On the other hand laws those have been enacted, such as the ICT right to free and compulsory education act passed in 2012 is still not implementable.
Looking at the measures taken for the implementation of the enacted laws, one of the reasons usually quoted by the concerned authorities for not implementing the enacted laws is lack of resources and budget for their implementation.
If we compare the available resources in Pakistan with the other South Asian countries, those have done very well in improving their education rate such as Sri Lanka, it appears that Pakistan has almost double of its resources available for a certain number of population than Sirilanka has. Whereas Sirilanka is quiet close to attain 100% literacy rate. Similarly civil society organizations(NGOs) in Pakistan have also practiced the multiple utilization of existing resources in, which have proven to be successful.
Apart from the lack of law and legislation on child rights and their implementation, lack of awareness among our masses on child rights and seeking justice is another issue. This hinders the provision of child rights and child protection.
The strong traditional cult of following elders usually men as the absolute decision makers for everyone in the family/tribe as heads of the family/tribe, also result in violence against children. One of the most violent forms of these violence are early and forced marriages (Vani,Sawara, Pait Likhi etc... ) or child sexual abuse.
The statistics available with one of CRM’s members, show that majority of children get sexually abused by people to whom they have acquaintance with and are physically more powerful. It also shows that children are threatened not to disclose the secret of abuse.
To address these forms of violence against children, the first and foremost step that needs to be taken is the participation of the child in identifying and addressing his/her issues. Parents and then the community and other social circles in which the child lives are second in this process so that a child knows how to protect her/himself in threatening situations.

With these few identified issues the Child Rights Movement (CRM) Pakistan on the Universal Day of Children urged the Prime Minister of Pakistan for the establishment of the National Commission on the Rights of the Child, allocating funds for the promotion of the child rights and enactment of long pending bills on child rights which the United Nations Committee on the Rights of the Child have repeatedly recommended to Pakistan.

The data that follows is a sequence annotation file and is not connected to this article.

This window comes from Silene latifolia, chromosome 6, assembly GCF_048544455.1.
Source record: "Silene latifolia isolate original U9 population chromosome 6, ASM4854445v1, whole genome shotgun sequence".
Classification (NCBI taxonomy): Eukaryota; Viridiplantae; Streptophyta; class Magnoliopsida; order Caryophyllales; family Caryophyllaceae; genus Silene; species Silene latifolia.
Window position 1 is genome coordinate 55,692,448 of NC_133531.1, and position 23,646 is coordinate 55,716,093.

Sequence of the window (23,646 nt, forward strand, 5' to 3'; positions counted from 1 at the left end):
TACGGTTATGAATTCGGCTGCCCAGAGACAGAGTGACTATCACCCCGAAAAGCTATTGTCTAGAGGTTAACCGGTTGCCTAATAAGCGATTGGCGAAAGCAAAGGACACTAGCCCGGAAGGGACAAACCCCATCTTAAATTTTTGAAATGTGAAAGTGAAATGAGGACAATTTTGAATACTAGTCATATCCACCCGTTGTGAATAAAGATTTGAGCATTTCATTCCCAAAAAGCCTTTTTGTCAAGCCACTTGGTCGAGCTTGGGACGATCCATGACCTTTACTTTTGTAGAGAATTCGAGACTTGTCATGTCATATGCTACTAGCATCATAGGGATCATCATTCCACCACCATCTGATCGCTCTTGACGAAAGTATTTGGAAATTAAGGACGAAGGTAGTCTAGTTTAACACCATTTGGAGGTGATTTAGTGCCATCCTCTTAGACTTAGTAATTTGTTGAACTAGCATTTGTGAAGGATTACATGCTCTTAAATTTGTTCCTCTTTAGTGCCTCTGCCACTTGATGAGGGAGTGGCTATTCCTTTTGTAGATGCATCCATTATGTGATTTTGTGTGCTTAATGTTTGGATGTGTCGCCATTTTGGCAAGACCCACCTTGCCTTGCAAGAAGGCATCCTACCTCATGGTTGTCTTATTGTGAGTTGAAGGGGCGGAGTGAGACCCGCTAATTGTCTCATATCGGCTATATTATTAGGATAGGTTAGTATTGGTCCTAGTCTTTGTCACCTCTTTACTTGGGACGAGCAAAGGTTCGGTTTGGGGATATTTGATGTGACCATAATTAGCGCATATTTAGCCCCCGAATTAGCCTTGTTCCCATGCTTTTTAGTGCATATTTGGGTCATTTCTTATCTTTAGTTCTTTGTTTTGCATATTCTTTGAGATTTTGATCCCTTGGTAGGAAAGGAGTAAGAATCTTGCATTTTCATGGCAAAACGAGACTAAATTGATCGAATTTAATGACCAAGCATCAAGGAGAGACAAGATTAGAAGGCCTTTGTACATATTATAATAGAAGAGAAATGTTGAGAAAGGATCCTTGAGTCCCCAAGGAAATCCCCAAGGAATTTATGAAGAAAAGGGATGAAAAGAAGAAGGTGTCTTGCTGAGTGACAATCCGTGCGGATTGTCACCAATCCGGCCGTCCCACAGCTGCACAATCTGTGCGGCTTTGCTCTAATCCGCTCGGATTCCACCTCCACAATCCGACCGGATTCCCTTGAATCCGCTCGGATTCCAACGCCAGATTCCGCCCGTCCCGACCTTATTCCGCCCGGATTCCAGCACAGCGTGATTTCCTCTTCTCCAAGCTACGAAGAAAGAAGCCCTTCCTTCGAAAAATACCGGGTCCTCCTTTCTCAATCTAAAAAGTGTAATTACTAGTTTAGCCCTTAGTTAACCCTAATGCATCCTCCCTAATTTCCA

Monday, 9 September 2013

Unite for child rights in Pakistan (Planning Meeting)

Unite for child rights in Pakistan

Arshad Mahmood

More than 40 child rights activists from across the country gathered in Islamabad to review the state of child rights in Pakistan and plan that how will they respond together as Child Rights Movement (CRM) Pakistan to improve the situation. CRM Pakistan is a coalition of more than 100 civil society organizations working for the promotion and protection of child rights across Pakistan having its national and AJ&K, Balochistan, Khyber Pakhtunkhwa (KP), Punjab and Sindh chapters.

The CRM Pakistan planned policy advocacy initiative focusing on child rights at the federal and provincial levels and called upon the federal and provincial government to take serious and committed steps to improve the deteriorating state of child rights in Pakistan.

It was agreed that CRM will engage extensively with the new federal and provincial governments and parliamentarians to ensure that all pending legislation related to child rights i.e. The Prohibition of Corporal Punishment Bill, the Criminal Law Amendment Bill, the Child Marriages Restraint Amendment Bill and the National Commission on the Rights of Children Bill at the federal level are enacted during 2013 which has also been declared as the Year of the Rights of the Child in Pakistan.